Looking to the future…
It is clear from YouTube’s recent moves that it is trying to develop a more [real-time, intimate] product for it’s users, which may be a reaction to competitors such as Facebook having their users’ almost 24/7 attention.
Moves such as Push notifications enable YouTube to alert its users on mobile when their favorite creators have posted new content or are live streaming. Moves such as making users tap the bell in order to enable alerts will pave the way for the refinement of their search algorithm, and thus eventual monetization (much like Facebook’s EdgeRank algorithm paves the way for “pay-to-play” via Boosting posts and running Ads). Moves like testing instant chat and messaging in Canadian markets to enable peer-to-peer community building.
Youtube is becoming a much more real-time platform with these added features, which will better position it to fend off Facebook and other competitors.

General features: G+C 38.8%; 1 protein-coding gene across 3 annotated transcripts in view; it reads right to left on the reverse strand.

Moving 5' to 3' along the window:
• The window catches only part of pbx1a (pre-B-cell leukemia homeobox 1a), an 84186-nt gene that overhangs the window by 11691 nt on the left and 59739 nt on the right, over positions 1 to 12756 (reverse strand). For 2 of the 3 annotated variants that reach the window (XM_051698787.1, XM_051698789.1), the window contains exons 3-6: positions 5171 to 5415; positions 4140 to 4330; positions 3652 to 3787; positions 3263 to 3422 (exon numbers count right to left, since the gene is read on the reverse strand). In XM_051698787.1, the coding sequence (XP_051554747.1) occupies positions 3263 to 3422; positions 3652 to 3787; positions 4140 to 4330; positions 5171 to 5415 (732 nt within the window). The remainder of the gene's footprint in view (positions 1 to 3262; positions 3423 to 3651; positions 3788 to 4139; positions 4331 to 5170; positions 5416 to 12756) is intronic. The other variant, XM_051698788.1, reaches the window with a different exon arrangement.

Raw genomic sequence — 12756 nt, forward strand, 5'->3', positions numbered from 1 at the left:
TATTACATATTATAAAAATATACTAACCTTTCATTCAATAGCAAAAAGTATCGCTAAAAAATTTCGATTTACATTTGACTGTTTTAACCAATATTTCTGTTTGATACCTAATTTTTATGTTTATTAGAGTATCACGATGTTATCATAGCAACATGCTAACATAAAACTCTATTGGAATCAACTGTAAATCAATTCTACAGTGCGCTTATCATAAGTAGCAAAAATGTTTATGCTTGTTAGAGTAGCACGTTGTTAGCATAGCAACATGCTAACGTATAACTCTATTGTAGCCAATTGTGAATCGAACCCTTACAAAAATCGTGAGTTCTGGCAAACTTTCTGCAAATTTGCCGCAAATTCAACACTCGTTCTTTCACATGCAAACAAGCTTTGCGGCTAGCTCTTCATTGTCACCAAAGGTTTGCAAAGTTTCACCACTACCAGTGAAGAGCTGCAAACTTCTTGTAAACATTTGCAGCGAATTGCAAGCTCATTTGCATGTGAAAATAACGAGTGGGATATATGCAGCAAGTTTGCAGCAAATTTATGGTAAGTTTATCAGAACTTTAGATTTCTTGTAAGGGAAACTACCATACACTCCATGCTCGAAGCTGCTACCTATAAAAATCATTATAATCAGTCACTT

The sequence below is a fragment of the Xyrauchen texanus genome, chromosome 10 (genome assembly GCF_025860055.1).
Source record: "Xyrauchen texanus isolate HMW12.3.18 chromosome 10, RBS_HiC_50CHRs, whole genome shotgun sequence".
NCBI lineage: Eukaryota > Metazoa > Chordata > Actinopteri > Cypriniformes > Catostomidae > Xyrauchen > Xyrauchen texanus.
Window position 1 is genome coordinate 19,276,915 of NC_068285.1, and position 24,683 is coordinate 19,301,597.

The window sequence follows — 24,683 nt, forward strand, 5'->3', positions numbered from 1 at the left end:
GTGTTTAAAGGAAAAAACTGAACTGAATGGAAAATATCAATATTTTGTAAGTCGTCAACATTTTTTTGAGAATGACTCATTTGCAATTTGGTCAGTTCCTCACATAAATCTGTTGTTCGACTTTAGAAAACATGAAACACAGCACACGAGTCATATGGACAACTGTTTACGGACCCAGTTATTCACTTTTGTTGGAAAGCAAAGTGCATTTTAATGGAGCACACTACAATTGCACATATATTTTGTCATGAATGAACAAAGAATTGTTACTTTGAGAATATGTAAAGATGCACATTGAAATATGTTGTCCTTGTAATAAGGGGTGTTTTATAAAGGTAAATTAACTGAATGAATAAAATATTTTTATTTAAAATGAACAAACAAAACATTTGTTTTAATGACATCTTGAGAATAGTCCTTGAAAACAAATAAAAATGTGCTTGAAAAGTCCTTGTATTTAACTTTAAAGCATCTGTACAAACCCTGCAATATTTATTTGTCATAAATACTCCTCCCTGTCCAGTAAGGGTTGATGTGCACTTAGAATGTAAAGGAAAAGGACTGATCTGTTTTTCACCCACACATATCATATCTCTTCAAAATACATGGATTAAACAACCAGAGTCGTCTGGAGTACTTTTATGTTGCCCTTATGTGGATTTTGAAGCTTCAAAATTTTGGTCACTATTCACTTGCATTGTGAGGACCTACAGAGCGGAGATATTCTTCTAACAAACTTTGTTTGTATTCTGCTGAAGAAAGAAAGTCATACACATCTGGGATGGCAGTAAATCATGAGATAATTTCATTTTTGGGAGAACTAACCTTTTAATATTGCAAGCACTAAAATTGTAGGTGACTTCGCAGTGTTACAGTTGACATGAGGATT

So what does it all mean?
I know not all social media platforms are created equal. I know that compensating influencers comes a little easier for YouTube, given they have a stranglehold on video content and the attention of over 1 billion users.
What I am saying is this: YouTube’s history of prioritizing creators, their key decisions, design, and more can be a terrific guide for any social media platform to learn from. YouTube has put the winning ingredients together to make a kick-ass product which users, creators, and brands all love.
In the comment section: What do you think about all of this? Based on your priorities, do you think YouTube is the greatest example of social media success, or would you give the crown to someone else